He described in his autobiography, “It was early one morning on a calm sea, off Guatemala, when over my couch—a coil of rope—I saw the beginning of a fiery red sunrise on one side and the moon looking like a silver coin on the other.”
The H.F. Alexander docked in San Francisco and Calder traveled up to Aberdeen, Washington, where his sister lived with her husband, Kenneth Hayes. Calder took a job as a timekeeper at a logging camp. The mountain scenery inspired him to write home to request paints and brushes.
Shortly after this, Calder decided to move back to New York to pursue a career as an artist. Calder moved to New York and enrolled at the Art Students’ League, studying briefly with Thomas Hart Benton, George Luks, Kenneth Hayes Miller, and John Sloan. While a student, he worked for the National Police Gazette where, in 1925, one of his assignments was sketching the Ringling Brothers and Barnum and Bailey Circus. Calder became fascinated with the circus, a theme that would reappear in his later work.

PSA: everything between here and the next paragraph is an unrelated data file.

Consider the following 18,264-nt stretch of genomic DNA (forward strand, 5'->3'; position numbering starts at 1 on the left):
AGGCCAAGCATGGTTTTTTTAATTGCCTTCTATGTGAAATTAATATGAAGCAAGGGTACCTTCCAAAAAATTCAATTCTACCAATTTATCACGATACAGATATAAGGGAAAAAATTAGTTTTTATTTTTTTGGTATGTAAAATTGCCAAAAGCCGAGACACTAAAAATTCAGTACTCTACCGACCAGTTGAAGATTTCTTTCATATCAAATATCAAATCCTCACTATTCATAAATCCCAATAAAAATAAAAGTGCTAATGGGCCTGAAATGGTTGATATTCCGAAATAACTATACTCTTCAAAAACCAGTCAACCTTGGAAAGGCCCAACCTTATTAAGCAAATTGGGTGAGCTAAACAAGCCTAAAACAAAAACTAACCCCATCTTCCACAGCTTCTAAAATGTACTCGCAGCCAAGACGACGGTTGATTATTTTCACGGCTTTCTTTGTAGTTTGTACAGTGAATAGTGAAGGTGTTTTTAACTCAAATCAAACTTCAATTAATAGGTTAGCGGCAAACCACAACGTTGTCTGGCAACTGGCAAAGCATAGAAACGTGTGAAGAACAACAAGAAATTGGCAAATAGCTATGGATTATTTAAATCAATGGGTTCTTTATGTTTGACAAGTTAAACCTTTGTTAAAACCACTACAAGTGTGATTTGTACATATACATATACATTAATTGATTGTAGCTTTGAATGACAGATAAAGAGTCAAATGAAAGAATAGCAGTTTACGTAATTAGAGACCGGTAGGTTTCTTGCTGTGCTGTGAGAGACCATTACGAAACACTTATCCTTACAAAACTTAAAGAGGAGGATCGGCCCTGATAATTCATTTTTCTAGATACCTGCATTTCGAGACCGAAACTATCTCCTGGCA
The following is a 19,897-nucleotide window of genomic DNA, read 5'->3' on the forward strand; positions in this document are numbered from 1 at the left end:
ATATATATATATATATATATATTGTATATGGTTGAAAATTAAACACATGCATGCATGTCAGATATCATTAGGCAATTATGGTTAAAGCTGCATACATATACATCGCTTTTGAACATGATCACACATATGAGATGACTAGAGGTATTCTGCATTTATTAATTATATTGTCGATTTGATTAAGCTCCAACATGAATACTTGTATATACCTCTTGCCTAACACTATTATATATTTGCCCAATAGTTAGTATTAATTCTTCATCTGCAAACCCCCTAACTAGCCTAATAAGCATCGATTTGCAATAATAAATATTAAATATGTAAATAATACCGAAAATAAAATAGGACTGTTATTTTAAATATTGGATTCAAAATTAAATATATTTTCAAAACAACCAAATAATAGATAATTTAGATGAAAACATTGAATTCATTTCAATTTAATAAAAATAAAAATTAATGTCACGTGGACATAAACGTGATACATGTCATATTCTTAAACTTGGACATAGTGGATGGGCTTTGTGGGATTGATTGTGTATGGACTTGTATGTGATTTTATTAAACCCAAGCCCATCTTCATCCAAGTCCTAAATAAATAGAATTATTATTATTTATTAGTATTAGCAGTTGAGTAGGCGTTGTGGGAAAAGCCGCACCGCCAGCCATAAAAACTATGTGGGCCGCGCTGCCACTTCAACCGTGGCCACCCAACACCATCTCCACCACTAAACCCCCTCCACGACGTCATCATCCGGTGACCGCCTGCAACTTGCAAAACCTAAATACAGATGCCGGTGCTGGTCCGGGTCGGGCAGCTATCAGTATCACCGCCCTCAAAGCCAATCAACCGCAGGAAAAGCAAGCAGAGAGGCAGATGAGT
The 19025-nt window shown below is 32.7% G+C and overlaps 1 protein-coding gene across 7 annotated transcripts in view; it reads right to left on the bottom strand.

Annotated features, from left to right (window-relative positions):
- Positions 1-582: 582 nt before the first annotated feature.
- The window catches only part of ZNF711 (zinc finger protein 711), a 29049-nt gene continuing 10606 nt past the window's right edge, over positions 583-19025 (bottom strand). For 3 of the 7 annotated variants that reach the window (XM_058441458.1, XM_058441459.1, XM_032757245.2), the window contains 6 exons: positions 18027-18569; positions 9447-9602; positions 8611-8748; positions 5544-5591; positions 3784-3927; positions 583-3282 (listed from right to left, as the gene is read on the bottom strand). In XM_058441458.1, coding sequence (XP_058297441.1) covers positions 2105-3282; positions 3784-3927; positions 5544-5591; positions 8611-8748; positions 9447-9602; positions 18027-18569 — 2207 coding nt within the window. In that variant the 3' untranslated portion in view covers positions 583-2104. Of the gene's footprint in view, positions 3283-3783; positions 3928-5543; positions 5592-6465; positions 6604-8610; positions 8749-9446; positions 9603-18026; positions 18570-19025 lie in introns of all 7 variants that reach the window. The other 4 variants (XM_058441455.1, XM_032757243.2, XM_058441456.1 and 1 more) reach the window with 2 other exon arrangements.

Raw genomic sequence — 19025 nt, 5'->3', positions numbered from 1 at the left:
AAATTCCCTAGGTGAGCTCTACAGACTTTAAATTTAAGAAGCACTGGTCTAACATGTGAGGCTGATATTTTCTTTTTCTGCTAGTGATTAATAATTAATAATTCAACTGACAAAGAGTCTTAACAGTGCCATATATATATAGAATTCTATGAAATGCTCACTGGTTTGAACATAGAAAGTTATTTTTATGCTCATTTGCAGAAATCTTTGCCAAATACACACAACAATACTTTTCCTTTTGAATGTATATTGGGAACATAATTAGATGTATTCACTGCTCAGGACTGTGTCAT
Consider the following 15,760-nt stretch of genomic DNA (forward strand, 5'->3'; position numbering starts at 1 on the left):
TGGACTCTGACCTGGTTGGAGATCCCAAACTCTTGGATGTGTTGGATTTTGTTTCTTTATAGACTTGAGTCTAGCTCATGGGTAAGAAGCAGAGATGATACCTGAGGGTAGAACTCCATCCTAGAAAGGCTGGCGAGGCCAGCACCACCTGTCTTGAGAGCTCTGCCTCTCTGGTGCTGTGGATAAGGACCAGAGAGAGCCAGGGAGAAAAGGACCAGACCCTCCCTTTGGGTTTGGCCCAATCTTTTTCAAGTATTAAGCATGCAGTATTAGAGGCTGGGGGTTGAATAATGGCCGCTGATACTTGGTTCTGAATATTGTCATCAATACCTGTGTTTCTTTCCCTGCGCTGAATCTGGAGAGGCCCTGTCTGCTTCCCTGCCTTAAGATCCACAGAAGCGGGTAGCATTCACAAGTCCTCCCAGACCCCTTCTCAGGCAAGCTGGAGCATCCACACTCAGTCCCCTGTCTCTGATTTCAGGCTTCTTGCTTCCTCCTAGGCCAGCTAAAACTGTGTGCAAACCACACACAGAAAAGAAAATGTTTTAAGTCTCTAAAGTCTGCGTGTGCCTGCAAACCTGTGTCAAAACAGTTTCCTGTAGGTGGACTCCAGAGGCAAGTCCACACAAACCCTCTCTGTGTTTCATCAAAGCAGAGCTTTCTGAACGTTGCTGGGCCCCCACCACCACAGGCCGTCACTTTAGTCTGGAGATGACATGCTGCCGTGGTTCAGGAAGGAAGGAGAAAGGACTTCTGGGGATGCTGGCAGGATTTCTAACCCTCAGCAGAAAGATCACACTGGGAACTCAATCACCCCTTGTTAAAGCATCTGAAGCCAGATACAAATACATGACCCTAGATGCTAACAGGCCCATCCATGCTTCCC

In 1926, Calder moved to Paris, visited the Académie de la Grande Chaumière and he established a studio at 22 rue Daguerre in the Montparnasse Quarter. In June 1929, while traveling by boat from Paris to New York, Calder met his future wife, Louisa James (1905-1996), grandniece of author Henry James and philosopher William James. They married in 1931. While in Paris, Calder met and became friends with a number of avant-garde artists, including Joan Miró, Jean Arp, and Marcel Duchamp. Calder and Louisa returned to America in 1933 to settle in a farmhouse they purchased in Roxbury, Connecticut, where they raised a family (first daughter, Sandra born 1935, second daughter, Mary, in 1939). In 1955 Alexander and Louisa Calder travelled around in India for three months, where Calder produced nine sculptures as well as some jewelry.
In 1962, Calder settled into his new workshop Carroi, which was of a futuristic design and overlooked the valley of the Lower Chevrière to Saché in Indre-et-Loire (France). He did not hesitate to offer his gouaches and small mobiles to his friends in the country.
He even donated to the town a Sculpture – mobile ‘’stabile trônant’’ (enthroned stabile), which since 1974 has been situated front of the church: an anti-sculpture free from gravity. Throughout his artistic career, Calder named many of his works in French, regardless of where they were destined for eventual display.
In 1966, Calder published his Autobiography with Pictures with the help of his son-in-law, Jean Davidson.
Calder died unexpectedly on November 11, 1976, shortly after opening a major retrospective show at the Whitney Museum in New York.